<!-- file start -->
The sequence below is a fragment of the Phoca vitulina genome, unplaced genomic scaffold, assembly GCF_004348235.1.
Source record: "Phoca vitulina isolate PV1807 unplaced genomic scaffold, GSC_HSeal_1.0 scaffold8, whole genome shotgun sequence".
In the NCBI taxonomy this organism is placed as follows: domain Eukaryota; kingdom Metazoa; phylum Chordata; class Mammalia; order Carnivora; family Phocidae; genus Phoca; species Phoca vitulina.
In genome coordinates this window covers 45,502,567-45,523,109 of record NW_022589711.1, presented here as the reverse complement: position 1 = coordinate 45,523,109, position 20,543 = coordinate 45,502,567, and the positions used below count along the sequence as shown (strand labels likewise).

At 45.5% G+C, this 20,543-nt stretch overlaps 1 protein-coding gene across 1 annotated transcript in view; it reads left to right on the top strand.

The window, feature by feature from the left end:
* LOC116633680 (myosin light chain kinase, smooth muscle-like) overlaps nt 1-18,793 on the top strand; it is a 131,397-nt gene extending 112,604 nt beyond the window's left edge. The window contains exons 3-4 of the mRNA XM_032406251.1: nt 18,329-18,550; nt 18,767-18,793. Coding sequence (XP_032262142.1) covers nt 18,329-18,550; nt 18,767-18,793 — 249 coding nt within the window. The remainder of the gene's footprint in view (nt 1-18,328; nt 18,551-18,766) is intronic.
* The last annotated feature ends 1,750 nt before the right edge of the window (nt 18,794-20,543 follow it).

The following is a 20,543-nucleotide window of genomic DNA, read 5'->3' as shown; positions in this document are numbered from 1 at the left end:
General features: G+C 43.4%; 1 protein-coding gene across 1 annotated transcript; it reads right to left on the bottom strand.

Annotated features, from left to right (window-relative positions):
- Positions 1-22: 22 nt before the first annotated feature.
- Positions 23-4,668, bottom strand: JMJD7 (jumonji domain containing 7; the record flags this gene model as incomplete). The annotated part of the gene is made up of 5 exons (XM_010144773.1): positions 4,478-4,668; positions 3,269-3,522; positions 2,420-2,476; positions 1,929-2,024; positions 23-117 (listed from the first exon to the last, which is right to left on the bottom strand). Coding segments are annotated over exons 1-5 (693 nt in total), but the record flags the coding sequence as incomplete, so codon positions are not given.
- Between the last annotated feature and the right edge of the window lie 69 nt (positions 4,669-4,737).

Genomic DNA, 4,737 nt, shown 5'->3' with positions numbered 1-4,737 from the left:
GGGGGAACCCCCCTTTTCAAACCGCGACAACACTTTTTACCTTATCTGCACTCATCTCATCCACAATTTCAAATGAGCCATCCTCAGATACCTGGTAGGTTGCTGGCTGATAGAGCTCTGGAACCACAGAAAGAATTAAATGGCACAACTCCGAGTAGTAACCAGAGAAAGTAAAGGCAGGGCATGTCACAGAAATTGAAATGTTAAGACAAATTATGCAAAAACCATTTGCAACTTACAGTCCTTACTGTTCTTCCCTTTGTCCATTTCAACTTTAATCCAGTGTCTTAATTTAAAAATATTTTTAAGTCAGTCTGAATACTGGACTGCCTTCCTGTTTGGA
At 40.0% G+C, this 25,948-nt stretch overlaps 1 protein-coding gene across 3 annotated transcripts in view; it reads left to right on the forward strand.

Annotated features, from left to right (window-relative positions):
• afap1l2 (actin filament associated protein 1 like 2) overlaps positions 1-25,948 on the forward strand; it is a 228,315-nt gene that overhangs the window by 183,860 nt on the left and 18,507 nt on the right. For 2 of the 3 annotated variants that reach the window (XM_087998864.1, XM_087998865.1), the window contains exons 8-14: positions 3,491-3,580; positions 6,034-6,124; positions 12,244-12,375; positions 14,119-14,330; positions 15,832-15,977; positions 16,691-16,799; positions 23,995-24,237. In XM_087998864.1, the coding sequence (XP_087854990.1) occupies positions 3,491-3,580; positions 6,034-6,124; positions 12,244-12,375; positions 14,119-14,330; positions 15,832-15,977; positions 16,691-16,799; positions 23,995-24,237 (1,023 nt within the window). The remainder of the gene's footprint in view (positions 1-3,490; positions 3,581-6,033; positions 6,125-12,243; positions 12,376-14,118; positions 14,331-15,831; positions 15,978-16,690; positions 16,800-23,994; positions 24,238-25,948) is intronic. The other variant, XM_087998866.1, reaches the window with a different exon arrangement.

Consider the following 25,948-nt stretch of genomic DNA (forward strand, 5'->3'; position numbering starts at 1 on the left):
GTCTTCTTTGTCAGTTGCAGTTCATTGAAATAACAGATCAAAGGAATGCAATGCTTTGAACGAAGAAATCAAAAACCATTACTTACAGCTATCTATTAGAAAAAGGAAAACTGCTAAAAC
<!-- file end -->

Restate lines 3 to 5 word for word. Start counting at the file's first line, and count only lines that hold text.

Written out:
In the NCBI taxonomy this organism is placed as follows: domain Eukaryota; kingdom Metazoa; phylum Chordata; class Mammalia; order Carnivora; family Phocidae; genus Phoca; species Phoca vitulina.
In genome coordinates this window covers 45,502,567-45,523,109 of record NW_022589711.1, presented here as the reverse complement: position 1 = coordinate 45,523,109, position 20,543 = coordinate 45,502,567, and the positions used below count along the sequence as shown (strand labels likewise).

At 45.5% G+C, this 20,543-nt stretch overlaps 1 protein-coding gene across 1 annotated transcript in view; it reads left to right on the top strand.